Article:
Key teaching/learning objectives:
- Introduction to corporate culture
- What is a corporate culture?
- How to establish and change corporate culture?

Journal Article
Journal of Economic Behavior & Organization
David Ronayne, Daniel Sgroi, Anthony Tuckwell
Subject(s)
Economics, politics and business environment
Keyword(s)
sunk cost effect, sunk cost fallacy, endowment effect, cognitive ability, fluid intelligence, crystallized intelligence, reflective thinking, online experiment, online survey, psychological scales, scale validation, Raven’s progressive matrices, international cognitive ability resource, cognitive reflection test, openness
JEL Code(s)
D91, C83, C90
We provide experimental evidence of behavior consistent with the sunk cost effect.Subjects who earned a lottery via a real-effort task were given an opportunity to switch to a dominant lottery; yet 23% chose to stick with their dominated lottery.The endowment effect accounts for roughly only one third of the effect. Subjects’ capacity for cognitive reflection is a significant determinant of sunk cost behavior.We also find stocks of knowledge or experience (crystallized intelligence) predict sunk cost behavior, rather than algorithmic thinking (fluid intelligence) or the personality trait of openness. We construct and validate a scale, the “SCE-8”, which encompasses many resources individuals can spend, and offers researchers an efficient way to measure susceptibility to the sunk cost effect.
Journal Article
Organizational Behavior and Human Decision Processes
Martin Schweinsberg, Michael Feldman, Nicola Staub, Olmo R. van der Akker, Robbie C.M. van Aert, Marcel A.L.M. van Assen, Yang Liu et al.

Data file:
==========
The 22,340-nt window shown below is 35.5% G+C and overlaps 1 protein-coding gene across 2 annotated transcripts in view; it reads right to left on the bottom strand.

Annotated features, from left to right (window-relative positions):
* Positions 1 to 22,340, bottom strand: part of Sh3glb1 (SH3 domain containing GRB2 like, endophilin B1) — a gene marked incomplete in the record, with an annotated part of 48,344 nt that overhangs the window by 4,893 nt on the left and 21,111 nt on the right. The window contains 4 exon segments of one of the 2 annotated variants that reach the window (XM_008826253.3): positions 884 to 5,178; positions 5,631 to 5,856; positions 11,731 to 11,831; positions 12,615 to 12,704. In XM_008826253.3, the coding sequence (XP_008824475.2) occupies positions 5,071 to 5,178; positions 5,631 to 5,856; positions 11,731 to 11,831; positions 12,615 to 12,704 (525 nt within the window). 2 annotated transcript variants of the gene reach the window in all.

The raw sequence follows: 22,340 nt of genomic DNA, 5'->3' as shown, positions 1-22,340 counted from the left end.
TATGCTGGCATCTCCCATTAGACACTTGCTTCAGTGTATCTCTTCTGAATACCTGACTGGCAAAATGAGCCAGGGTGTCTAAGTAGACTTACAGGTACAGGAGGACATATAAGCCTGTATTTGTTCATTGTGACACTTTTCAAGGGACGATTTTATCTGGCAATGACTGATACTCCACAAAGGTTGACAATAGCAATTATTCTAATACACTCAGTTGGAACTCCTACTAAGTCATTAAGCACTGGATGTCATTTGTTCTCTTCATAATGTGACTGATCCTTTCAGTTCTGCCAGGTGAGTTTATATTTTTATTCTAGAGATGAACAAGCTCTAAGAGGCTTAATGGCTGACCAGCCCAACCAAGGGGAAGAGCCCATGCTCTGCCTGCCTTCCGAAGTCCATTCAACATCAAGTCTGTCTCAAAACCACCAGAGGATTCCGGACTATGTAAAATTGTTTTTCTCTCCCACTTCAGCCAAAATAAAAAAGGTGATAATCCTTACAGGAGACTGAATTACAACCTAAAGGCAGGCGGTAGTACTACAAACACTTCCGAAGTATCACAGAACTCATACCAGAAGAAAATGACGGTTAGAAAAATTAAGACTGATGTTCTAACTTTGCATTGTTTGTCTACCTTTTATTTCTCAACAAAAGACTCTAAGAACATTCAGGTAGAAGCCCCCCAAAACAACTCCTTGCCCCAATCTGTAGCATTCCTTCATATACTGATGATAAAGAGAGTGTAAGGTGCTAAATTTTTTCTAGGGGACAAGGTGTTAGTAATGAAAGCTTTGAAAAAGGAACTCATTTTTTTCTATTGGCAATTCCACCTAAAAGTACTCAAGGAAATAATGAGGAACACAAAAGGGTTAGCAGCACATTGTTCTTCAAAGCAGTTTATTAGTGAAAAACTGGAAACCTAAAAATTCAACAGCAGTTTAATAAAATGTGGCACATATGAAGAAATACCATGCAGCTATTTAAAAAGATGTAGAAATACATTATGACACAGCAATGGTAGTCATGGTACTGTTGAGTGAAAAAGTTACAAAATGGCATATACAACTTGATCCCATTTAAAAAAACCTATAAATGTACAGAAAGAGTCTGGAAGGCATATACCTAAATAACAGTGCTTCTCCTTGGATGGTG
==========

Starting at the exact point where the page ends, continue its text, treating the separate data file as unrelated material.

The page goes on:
Subject(s)
Human resources management/organizational behavior
Keyword(s)
Crowdsourcing data analysis, scientific transparency, research reliability, scientific
robustness, researcher degrees of freedom, analysis-contingent results
In this crowdsourced initiative, independent analysts used the same dataset to test two hypotheses regarding the effects of scientists’ gender and professional status on verbosity during group meetings. Not only the analytic approach but also the operationalizations of key variables were left unconstrained and up to individual analysts. For instance, analysts could choose to operationalize status as job title, institutional ranking, citation counts, or some combination. To maximize transparency regarding the process by which analytic choices are made, the analysts used a platform we developed called DataExplained to justify both preferred and rejected analytic paths in real time. Analyses lacking sufficient detail, reproducible code, or with statistical errors were excluded, resulting in 29 analyses in the final sample. Researchers reported radically different analyses and dispersed empirical outcomes, in a number of cases obtaining significant effects in opposite directions for the same research question. A Boba multiverse analysis demonstrates that decisions about how to operationalize variables explain variability in outcomes above and beyond statistical choices (e.g., covariates). Subjective researcher decisions play a critical role in driving the reported empirical results, underscoring the need for open data, systematic robustness checks, and transparency regarding both analytic paths taken and not taken. Implications for organizations and leaders, whose decision making relies in part on scientific findings, consulting reports, and internal analyses by data scientists, are discussed.
With permission of Elsevier
Subject(s)
Health and environment; Information technology and systems
Keyword(s)
Public health, epidemic control, information design, strategic behavior